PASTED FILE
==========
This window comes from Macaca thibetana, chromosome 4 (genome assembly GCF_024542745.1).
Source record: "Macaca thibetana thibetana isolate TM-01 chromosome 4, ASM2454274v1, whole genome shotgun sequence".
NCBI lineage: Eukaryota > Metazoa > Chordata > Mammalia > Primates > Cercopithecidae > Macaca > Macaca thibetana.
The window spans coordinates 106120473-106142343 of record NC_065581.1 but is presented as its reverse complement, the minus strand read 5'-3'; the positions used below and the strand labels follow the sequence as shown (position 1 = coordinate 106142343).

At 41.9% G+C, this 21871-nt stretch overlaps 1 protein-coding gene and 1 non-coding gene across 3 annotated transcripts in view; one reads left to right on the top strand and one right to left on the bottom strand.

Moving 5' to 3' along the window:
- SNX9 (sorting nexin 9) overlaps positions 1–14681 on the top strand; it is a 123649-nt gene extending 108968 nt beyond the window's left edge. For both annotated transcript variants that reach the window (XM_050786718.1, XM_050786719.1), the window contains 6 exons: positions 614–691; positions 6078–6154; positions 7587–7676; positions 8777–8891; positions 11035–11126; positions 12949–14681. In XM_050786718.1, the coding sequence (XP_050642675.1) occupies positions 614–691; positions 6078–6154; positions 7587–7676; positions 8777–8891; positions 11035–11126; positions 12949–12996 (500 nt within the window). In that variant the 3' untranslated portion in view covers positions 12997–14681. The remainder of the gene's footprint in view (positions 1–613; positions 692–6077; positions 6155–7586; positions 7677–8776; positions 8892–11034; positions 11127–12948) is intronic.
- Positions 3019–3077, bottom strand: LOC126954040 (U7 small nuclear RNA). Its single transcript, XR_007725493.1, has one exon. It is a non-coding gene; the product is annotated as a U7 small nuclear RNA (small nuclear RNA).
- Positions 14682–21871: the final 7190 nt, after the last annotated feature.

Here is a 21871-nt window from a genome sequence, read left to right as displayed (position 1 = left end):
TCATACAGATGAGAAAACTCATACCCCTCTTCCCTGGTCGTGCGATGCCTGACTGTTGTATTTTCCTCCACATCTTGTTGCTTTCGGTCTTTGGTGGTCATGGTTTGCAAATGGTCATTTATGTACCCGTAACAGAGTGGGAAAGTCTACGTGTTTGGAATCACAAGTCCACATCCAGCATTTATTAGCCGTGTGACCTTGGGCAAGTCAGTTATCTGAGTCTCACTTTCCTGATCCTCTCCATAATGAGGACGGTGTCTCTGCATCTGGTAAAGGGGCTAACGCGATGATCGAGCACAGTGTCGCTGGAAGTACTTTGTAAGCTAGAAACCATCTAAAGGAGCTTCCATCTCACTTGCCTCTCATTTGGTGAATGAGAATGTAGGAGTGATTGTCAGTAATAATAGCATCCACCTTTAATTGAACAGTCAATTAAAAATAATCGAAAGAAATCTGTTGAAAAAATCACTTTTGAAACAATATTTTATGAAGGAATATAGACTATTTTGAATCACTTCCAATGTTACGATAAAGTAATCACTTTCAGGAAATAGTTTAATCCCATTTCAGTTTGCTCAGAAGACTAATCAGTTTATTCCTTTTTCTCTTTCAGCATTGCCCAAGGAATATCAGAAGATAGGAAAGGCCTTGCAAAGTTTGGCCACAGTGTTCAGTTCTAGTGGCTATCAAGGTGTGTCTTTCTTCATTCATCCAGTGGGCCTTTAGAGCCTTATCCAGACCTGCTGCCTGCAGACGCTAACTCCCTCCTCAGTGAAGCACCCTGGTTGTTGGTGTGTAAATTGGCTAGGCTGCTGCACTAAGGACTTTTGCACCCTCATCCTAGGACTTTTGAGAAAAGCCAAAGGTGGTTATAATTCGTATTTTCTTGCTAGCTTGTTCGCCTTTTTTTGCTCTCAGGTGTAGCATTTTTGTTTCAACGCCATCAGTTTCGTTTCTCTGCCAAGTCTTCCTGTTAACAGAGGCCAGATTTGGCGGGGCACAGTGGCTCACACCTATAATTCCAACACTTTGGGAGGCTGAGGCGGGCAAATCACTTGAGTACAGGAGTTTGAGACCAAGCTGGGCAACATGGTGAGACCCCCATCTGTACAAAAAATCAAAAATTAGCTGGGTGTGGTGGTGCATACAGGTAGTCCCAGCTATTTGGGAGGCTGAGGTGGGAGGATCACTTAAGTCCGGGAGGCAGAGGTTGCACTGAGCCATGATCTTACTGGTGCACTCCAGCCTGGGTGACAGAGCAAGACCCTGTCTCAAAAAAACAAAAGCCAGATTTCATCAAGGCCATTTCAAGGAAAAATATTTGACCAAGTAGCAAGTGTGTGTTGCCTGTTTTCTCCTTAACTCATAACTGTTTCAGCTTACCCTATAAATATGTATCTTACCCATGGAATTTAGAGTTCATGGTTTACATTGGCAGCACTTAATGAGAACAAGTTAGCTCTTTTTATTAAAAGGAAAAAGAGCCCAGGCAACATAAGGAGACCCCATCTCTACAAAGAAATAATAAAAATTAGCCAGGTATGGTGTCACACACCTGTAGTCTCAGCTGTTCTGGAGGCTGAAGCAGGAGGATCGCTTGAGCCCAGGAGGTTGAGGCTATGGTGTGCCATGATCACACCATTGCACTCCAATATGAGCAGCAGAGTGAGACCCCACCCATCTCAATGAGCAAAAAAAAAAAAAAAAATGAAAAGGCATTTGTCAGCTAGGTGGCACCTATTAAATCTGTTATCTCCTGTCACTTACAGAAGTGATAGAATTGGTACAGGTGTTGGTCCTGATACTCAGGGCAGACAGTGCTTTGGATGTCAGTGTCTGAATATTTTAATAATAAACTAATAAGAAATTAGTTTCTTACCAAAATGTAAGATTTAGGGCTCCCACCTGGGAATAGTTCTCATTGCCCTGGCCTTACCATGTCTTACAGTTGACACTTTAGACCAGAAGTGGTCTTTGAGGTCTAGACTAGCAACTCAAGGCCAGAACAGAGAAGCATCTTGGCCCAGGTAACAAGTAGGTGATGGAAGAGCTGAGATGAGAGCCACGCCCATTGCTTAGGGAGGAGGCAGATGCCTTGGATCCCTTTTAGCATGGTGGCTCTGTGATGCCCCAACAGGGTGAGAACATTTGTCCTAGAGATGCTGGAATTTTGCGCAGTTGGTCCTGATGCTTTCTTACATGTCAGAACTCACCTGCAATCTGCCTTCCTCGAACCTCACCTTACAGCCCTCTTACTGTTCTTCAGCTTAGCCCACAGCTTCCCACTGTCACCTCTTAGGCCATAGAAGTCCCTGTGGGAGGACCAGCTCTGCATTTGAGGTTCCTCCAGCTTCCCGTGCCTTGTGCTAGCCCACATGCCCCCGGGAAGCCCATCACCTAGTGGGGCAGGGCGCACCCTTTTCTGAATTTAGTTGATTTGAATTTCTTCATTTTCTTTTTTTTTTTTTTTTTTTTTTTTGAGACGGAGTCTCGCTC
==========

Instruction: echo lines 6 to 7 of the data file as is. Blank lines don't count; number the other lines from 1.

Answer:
Moving 5' to 3' along the window:
- SNX9 (sorting nexin 9) overlaps positions 1–14681 on the top strand; it is a 123649-nt gene extending 108968 nt beyond the window's left edge. For both annotated transcript variants that reach the window (XM_050786718.1, XM_050786719.1), the window contains 6 exons: positions 614–691; positions 6078–6154; positions 7587–7676; positions 8777–8891; positions 11035–11126; positions 12949–14681. In XM_050786718.1, the coding sequence (XP_050642675.1) occupies positions 614–691; positions 6078–6154; positions 7587–7676; positions 8777–8891; positions 11035–11126; positions 12949–12996 (500 nt within the window). In that variant the 3' untranslated portion in view covers positions 12997–14681. The remainder of the gene's footprint in view (positions 1–613; positions 692–6077; positions 6155–7586; positions 7677–8776; positions 8892–11034; positions 11127–12948) is intronic.